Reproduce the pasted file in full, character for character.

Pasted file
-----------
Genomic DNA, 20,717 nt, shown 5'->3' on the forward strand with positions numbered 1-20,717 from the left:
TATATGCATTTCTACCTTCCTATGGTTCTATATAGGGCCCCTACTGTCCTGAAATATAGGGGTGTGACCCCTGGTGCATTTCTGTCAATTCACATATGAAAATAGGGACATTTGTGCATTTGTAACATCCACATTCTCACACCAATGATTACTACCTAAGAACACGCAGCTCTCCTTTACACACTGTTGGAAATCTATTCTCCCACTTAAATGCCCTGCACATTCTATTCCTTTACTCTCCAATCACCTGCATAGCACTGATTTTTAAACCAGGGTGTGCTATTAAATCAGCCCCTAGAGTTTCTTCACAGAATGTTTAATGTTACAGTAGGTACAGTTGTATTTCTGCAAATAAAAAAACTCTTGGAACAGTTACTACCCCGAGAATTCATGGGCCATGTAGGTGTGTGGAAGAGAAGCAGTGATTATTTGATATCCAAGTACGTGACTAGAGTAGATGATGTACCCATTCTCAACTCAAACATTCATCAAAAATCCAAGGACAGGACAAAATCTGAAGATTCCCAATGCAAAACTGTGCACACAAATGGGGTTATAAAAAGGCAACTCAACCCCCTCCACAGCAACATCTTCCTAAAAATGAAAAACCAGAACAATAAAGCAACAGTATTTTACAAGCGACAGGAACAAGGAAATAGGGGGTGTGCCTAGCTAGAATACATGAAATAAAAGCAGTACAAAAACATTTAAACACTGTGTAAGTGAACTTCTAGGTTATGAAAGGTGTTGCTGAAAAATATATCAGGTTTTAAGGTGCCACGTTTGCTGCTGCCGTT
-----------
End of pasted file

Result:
Genomic DNA, 20,717 nt, shown 5'->3' on the forward strand with positions numbered 1-20,717 from the left:
TATATGCATTTCTACCTTCCTATGGTTCTATATAGGGCCCCTACTGTCCTGAAATATAGGGGTGTGACCCCTGGTGCATTTCTGTCAATTCACATATGAAAATAGGGACATTTGTGCATTTGTAACATCCACATTCTCACACCAATGATTACTACCTAAGAACACGCAGCTCTCCTTTACACACTGTTGGAAATCTATTCTCCCACTTAAATGCCCTGCACATTCTATTCCTTTACTCTCCAATCACCTGCATAGCACTGATTTTTAAACCAGGGTGTGCTATTAAATCAGCCCCTAGAGTTTCTTCACAGAATGTTTAATGTTACAGTAGGTACAGTTGTATTTCTGCAAATAAAAAAACTCTTGGAACAGTTACTACCCCGAGAATTCATGGGCCATGTAGGTGTGTGGAAGAGAAGCAGTGATTATTTGATATCCAAGTACGTGACTAGAGTAGATGATGTACCCATTCTCAACTCAAACATTCATCAAAAATCCAAGGACAGGACAAAATCTGAAGATTCCCAATGCAAAACTGTGCACACAAATGGGGTTATAAAAAGGCAACTCAACCCCCTCCACAGCAACATCTTCCTAAAAATGAAAAACCAGAACAATAAAGCAACAGTATTTTACAAGCGACAGGAACAAGGAAATAGGGGGTGTGCCTAGCTAGAATACATGAAATAAAAGCAGTACAAAAACATTTAAACACTGTGTAAGTGAACTTCTAGGTTATGAAAGGTGTTGCTGAAAAATATATCAGGTTTTAAGGTGCCACGTTTGCTGCTGCCGTT